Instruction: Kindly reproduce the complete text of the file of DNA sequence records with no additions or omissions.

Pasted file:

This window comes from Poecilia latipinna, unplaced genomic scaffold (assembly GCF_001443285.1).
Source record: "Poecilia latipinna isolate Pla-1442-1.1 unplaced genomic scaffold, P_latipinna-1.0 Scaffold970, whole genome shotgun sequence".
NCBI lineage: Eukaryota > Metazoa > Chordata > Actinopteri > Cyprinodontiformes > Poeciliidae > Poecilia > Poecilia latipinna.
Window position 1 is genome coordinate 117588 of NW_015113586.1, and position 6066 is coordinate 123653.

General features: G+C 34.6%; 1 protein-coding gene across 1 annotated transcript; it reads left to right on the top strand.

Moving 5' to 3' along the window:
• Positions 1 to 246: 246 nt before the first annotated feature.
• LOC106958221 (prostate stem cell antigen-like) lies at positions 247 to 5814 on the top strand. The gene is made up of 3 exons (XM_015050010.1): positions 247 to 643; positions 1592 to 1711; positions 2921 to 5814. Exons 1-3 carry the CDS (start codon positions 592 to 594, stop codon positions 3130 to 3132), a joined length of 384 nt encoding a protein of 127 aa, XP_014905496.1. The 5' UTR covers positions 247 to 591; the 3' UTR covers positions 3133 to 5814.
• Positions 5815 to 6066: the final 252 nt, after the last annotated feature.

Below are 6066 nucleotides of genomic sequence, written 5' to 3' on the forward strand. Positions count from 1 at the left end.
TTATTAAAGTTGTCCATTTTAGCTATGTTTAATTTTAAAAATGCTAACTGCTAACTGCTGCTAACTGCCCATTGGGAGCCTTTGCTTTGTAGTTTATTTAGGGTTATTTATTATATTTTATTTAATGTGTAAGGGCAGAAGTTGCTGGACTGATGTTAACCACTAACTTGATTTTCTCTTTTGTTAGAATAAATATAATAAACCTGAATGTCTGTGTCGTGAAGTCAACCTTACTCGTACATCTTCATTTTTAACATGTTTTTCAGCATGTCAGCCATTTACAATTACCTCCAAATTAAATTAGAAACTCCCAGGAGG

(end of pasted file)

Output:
This window comes from Poecilia latipinna, unplaced genomic scaffold (assembly GCF_001443285.1).
Source record: "Poecilia latipinna isolate Pla-1442-1.1 unplaced genomic scaffold, P_latipinna-1.0 Scaffold970, whole genome shotgun sequence".
NCBI lineage: Eukaryota > Metazoa > Chordata > Actinopteri > Cyprinodontiformes > Poeciliidae > Poecilia > Poecilia latipinna.
Window position 1 is genome coordinate 117588 of NW_015113586.1, and position 6066 is coordinate 123653.

General features: G+C 34.6%; 1 protein-coding gene across 1 annotated transcript; it reads left to right on the top strand.

Moving 5' to 3' along the window:
• Positions 1 to 246: 246 nt before the first annotated feature.
• LOC106958221 (prostate stem cell antigen-like) lies at positions 247 to 5814 on the top strand. The gene is made up of 3 exons (XM_015050010.1): positions 247 to 643; positions 1592 to 1711; positions 2921 to 5814. Exons 1-3 carry the CDS (start codon positions 592 to 594, stop codon positions 3130 to 3132), a joined length of 384 nt encoding a protein of 127 aa, XP_014905496.1. The 5' UTR covers positions 247 to 591; the 3' UTR covers positions 3133 to 5814.
• Positions 5815 to 6066: the final 252 nt, after the last annotated feature.

Below are 6066 nucleotides of genomic sequence, written 5' to 3' on the forward strand. Positions count from 1 at the left end.
TTATTAAAGTTGTCCATTTTAGCTATGTTTAATTTTAAAAATGCTAACTGCTAACTGCTGCTAACTGCCCATTGGGAGCCTTTGCTTTGTAGTTTATTTAGGGTTATTTATTATATTTTATTTAATGTGTAAGGGCAGAAGTTGCTGGACTGATGTTAACCACTAACTTGATTTTCTCTTTTGTTAGAATAAATATAATAAACCTGAATGTCTGTGTCGTGAAGTCAACCTTACTCGTACATCTTCATTTTTAACATGTTTTTCAGCATGTCAGCCATTTACAATTACCTCCAAATTAAATTAGAAACTCCCAGGAGG